Members of “Team Tom’s” – the community group formed to save the diner -- contacted Historic Denver, a local preservation non-profit and advocate for historic places, and discussions among the parties ensued as debate in the community intensified. As required in Denver’s demolition review process, community members submitted a landmark application to extend the consideration period, which provided a short window of time to seek a win-win outcome in advance of any final decision regarding designation or demolition. Historic Denver was ultimately able to connect Messina with the GBX Group, a preservation-minded developer, and the community members withdrew the designation application in the hopes that a more collaborative path to preservation had opened.

The Future of Tom’s Diner

Six months after the debate began, GBX Group announced that the former White Spot had been listed on the National Register of Historic Places and would be saved from demolition and reinvented through a partnership between GBX Group and the long-time owner. The National Register listing made the building eligible for preservation incentive programs, including state and federal rehabilitation tax credits and conservation easement programs, which will support the building’s reopening in 2021.

The design plans will be reviewed and approved by the Colorado Historical Foundation, which now holds a protective easement on the structure, and by the State Historic Preservation Office and History Colorado as part of the tax credit program. GBX Group and Messina are working with KEPHART Architects creating the design. Josh Robinson, President of the newly formed Docomomo US/Colorado chapter is the lead project designer with KEPHART. Robinson will be utilizing Armet and Davis’s approach to design as a vehicle for adaptive reuse, respecting the original elements of the building while simultaneously bringing it into the 21st century. KEPHARTand team will provide a new experience for Denver, while providing an honest link to its past. The architect and owners are working on the design now and look forward to providing a deeper dive into the plans and new use for the building later this year.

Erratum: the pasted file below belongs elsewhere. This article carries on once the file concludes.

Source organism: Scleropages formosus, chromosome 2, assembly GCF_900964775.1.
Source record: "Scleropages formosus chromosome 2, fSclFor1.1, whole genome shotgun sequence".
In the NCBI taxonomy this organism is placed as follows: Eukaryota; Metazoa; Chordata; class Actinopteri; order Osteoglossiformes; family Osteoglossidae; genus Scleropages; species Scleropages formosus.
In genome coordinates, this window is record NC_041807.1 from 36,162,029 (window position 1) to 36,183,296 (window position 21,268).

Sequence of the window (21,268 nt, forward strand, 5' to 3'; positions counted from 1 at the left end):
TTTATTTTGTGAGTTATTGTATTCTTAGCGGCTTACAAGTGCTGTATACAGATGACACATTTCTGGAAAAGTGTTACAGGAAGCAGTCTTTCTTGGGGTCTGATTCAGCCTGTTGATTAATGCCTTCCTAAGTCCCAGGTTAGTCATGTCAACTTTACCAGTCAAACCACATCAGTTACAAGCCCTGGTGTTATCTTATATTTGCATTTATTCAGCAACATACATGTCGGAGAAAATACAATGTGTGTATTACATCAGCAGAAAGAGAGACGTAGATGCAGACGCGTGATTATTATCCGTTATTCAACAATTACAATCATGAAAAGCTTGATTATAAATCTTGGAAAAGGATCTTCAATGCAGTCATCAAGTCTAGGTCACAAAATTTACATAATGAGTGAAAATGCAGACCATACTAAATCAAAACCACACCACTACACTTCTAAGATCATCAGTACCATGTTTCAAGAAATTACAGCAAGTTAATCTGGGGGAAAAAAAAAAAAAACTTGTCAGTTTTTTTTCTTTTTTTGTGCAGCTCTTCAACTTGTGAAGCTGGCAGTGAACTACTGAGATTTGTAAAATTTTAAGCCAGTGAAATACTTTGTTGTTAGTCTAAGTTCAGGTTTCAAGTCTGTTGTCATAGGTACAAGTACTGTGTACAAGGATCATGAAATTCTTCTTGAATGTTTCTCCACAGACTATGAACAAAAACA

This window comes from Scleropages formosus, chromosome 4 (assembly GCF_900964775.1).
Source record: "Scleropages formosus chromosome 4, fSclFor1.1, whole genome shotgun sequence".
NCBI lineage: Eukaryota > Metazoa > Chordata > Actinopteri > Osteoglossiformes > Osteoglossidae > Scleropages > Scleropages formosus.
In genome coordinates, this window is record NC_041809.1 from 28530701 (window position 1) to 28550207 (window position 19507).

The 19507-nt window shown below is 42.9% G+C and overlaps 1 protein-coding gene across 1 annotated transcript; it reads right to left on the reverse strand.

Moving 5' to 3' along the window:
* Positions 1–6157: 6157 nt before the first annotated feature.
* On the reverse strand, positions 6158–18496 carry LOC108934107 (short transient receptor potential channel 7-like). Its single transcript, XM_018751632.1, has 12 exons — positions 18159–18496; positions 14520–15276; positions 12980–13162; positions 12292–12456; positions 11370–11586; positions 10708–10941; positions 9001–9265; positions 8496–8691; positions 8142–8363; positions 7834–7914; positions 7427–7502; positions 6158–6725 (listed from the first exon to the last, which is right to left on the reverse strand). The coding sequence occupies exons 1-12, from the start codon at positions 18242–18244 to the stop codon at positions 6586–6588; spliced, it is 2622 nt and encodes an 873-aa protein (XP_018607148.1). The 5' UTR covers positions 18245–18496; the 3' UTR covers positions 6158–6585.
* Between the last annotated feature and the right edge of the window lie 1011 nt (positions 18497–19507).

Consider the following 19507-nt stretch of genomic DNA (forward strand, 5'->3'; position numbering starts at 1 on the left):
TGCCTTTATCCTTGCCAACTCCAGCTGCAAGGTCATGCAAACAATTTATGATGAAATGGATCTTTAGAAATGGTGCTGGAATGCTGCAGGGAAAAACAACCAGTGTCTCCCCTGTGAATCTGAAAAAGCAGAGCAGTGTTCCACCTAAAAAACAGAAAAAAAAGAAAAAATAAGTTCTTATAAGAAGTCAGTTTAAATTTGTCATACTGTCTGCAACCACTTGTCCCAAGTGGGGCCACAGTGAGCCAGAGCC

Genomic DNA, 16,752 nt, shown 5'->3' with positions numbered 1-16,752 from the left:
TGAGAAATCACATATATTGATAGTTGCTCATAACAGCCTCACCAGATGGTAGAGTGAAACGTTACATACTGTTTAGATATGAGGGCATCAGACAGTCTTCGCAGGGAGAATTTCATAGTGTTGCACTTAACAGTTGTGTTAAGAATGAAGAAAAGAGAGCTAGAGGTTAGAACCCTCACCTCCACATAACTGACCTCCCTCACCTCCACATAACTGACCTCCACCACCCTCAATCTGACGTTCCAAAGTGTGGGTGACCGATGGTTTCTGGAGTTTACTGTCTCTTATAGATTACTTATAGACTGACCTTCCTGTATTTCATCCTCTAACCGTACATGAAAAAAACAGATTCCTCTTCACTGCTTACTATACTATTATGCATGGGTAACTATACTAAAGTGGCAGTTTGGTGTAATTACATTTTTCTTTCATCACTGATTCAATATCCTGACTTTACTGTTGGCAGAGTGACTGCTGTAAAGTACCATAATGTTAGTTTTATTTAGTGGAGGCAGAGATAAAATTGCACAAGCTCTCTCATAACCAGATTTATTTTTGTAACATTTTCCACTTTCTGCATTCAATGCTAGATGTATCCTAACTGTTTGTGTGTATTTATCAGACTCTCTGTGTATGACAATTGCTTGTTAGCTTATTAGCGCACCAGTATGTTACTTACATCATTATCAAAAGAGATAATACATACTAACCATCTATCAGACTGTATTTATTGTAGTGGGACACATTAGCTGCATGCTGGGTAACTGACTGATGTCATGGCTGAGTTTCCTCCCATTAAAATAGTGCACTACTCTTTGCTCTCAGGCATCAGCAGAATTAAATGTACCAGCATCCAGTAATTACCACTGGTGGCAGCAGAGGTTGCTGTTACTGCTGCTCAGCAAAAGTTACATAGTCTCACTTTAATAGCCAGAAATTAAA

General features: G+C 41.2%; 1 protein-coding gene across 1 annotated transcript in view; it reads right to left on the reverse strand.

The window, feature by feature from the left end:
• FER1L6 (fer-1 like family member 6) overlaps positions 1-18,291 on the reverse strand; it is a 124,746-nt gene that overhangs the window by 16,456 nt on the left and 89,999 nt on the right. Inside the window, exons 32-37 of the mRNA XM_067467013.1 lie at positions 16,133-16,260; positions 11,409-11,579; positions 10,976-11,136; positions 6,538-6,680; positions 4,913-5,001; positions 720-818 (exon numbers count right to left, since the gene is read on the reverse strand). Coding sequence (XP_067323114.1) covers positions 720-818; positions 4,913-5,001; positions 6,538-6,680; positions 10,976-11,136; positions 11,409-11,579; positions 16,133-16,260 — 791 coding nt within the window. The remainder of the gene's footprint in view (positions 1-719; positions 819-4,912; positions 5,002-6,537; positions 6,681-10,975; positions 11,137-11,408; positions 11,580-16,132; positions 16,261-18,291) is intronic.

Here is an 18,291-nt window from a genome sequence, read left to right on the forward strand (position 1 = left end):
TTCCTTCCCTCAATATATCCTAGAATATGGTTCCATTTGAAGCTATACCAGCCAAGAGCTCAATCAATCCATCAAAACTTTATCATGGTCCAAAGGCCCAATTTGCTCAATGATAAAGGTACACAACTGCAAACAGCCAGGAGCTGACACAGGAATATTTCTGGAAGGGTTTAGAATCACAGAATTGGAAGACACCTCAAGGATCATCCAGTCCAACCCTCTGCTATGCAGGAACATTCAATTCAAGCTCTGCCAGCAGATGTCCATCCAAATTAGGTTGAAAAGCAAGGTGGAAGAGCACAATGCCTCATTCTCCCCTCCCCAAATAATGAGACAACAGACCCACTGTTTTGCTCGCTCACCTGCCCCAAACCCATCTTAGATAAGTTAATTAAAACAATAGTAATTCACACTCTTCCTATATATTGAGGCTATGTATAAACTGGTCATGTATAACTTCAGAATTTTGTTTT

Simmons, R. Laurie and Thomas H. Simmons. “White Spot Restaurant National Register Nomination 5DV.10388.” May 22, 2009. On file at State Historic Preservation Office, History Colorado.

Stage, S.S., (2019, Summer). “Seeking a Save for Tom’s Diner.” Historic Denver News, Volume 48 (No. 3), p. 2.

About the Author

Shannon Stage studied Historic Preservation at Savannah College of Art and Design, receiving an MFA in Historic Preservation and MFA in Photography, during which she completed her Thesis project, The Modern Story of Drayton Tower, documenting the unique International building in Savannah, GA. She is the Preservation Coordinator at Historic Denver, assisting their advocacy mission, managing community Action Fund projects including creation of Historic Districts, Design Overlays, as well as securing History Colorado State Historical Fund grants for historic properties in Denver along with managing those grant preservation projects. Historic Denver is the city’s leading community-driven voice for historic places, seeking to safeguard the soul of the city through education and engagement.


Josh Robinson is the lead designer at KEPHART Architects working on the rehabilitation of this Armet and Davis building. Josh is the President of the newly formed Colorado chapter of Docomomo US. He contributed to this article and looks forward to sharing more of the project later this year.

Rocky Mountain Modern is part of the Docomomo US Regional Spotlight on Modernism Series, which was launched to help you explore modern places throughout the country without leaving your home. Previous spotlights include Chicago, MississippiMidland, MichiganHouston and Las Vegas. Have a region you'd like to see highlighted? Submit an article.

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Rocky Mountain Modern Part Six
The Denver Art Museum: Gio Ponti's [American] “Dream come True”